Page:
Jordan hopes for boost from ‘Bountygate’
| July 13, 2020 1:34 PM
Here we go again. More talk about what the president knew and when he knew it in relation to news reports saying that Russia offered bounties to militants in Afghanistan for the killing of U.S. soldiers.
This time, President Trump’s political fate will be in the hands of American voters, opposed to the political theater in Washington.
There’s little mystery about where Idaho will stand. Republican presidential candidates have carried the Gem State easily since 1964, and it’s a good guess that President Trump will keep that streak going. But that’s not stopping former Democratic state Rep. Paulette Jordan from making some noise on the issue in her bid to unseat Republican Sen. Jim Risch.
As she sees it, Trump should be held accountable – if he did, indeed, receive intelligence briefings about the bounty plot and chose to do nothing. She says that Risch, as chairman of the Senate Foreign Relations Committee and an ally of Trump, should be held equally accountable and that voters should take notice.
Jordan has called on Risch to hold a news conference with Idaho media “and answer some very basic and straightforward questions.” As a committee chairman, she says, Risch should be conducting hearings “not only to ask the questions and dig for the truth and holding people accountable, but to protect people who we are asking to sacrifice their lives on behalf of our country.”
Risch says committee hearings and news conferences are not necessary. “As a member of the Senate Select Committee on Intelligence, I’ve reviewed all materials relevant to the news reports about the alleged Russian bounty program and can state that the reporting is grossly inaccurate. We all know that Putin’s Russia has been relentless in his desire to cause harm to the U.S., but the claims made in these stories are not backed up by the facts.”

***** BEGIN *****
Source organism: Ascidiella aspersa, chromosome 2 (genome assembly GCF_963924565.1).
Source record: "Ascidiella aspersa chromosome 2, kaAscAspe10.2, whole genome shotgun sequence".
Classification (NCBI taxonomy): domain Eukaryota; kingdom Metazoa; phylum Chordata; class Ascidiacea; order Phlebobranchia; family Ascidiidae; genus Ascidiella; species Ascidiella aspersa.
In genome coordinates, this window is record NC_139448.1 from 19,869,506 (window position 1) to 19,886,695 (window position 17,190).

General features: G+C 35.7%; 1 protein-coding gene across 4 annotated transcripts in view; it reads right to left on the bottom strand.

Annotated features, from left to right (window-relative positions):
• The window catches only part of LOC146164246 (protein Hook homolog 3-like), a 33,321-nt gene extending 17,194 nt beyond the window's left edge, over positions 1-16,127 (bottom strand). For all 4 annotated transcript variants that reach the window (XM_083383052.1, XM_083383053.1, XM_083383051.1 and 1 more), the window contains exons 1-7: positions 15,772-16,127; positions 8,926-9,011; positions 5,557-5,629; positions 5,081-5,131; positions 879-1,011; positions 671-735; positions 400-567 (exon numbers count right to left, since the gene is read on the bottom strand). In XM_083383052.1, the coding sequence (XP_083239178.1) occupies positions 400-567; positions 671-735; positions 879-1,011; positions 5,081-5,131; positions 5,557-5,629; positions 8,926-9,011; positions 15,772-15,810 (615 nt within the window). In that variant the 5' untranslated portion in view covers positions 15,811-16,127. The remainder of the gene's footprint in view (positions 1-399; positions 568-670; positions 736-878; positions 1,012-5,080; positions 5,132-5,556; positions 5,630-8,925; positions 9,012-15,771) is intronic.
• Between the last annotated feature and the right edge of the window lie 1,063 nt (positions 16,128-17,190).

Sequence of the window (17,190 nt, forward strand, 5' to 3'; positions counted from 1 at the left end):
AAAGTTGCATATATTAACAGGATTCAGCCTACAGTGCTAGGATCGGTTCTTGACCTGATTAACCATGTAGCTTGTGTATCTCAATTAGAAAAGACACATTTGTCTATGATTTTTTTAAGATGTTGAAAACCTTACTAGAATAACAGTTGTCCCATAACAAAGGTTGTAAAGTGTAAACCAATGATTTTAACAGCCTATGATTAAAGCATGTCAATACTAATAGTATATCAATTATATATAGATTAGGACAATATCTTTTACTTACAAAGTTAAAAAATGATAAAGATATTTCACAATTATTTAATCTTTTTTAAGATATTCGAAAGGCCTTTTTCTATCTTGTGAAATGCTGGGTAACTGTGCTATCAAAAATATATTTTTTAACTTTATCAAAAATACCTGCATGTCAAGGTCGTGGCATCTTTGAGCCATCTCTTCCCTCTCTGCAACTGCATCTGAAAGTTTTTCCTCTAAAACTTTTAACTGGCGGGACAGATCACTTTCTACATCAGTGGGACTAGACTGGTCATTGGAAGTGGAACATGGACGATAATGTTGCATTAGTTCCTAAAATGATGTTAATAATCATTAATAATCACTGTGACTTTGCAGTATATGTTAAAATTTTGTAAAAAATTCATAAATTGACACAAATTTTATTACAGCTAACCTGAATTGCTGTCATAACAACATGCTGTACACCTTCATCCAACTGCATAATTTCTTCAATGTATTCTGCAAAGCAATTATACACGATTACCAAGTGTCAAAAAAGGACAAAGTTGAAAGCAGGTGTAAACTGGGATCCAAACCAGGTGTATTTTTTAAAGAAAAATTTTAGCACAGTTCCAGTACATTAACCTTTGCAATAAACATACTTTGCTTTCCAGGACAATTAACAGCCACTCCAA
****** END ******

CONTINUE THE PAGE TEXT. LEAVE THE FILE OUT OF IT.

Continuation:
Trump says it’s all a “hoax,” so it’s case closed as far as Risch is concerned. Under almost any circumstances, it’s difficult to imagine him holding news conferences or committee hearings aimed at putting Trump on the defense. That’s a sure path to political obscurity in this White House and Risch – who routinely talks with the president -- is not one to give up power.
Jordan, of course, wants more. Failure for the senator to at least hold hearings “says a lot about him and his principles,” Jordan says.
“Risch has proven himself to be nothing more than a subsidiary of the White House, parroting everything they say. He neglects his constitutional oversight duties as a member of Congress. Quite frankly, Risch’s behavior is a danger to our democracy. If the reports are largely inaccurate, he should get to work to set the record straight. These allegations are weighing heavy on the minds of all Americans.”
If election were not just a few months away, Democrats on the House side would be screaming for action. You’d be seeing a plethora of high-profile investigations, possibly coupled with a few more articles of impeachment to send to the Senate. And the Republican senators, as they did earlier this year on the Ukraine issue, would greet the impeachment allegations with a big yawn. A Republican-controlled Senate is not going to impeach Donald Trump, period.
So, Democrats are going to have to settle for making “Bountygate” a major campaign issue in this election – from the presidential race on down. Dems can hope that voters are steamed enough to put Joe Biden in the White House and give Democrats control of the Senate. That’s where Jordan enters the picture.
Odds are against her, given the fact that it has been 40 years since a Democrat has held a U.S. Senate seat in Idaho. And it doesn’t help that she has not been able to get out on the campaign trail, due to coronavirus. But Jordan, who has a decent amount of statewide name recognition from her run for governor two years ago, is the strongest senatorial candidate that Democrats have fielded in a long time. She has star power compared to the no-name Democrats who typically run for these high offices in Idaho.
We’ll see what kind of help she gets from the Democratic National Committee, or if the party bosses have declared Idaho as a lost cause.
Chuck Malloy is a long-time Idaho journalist and columnist. He may be reached at firstname.lastname@example.org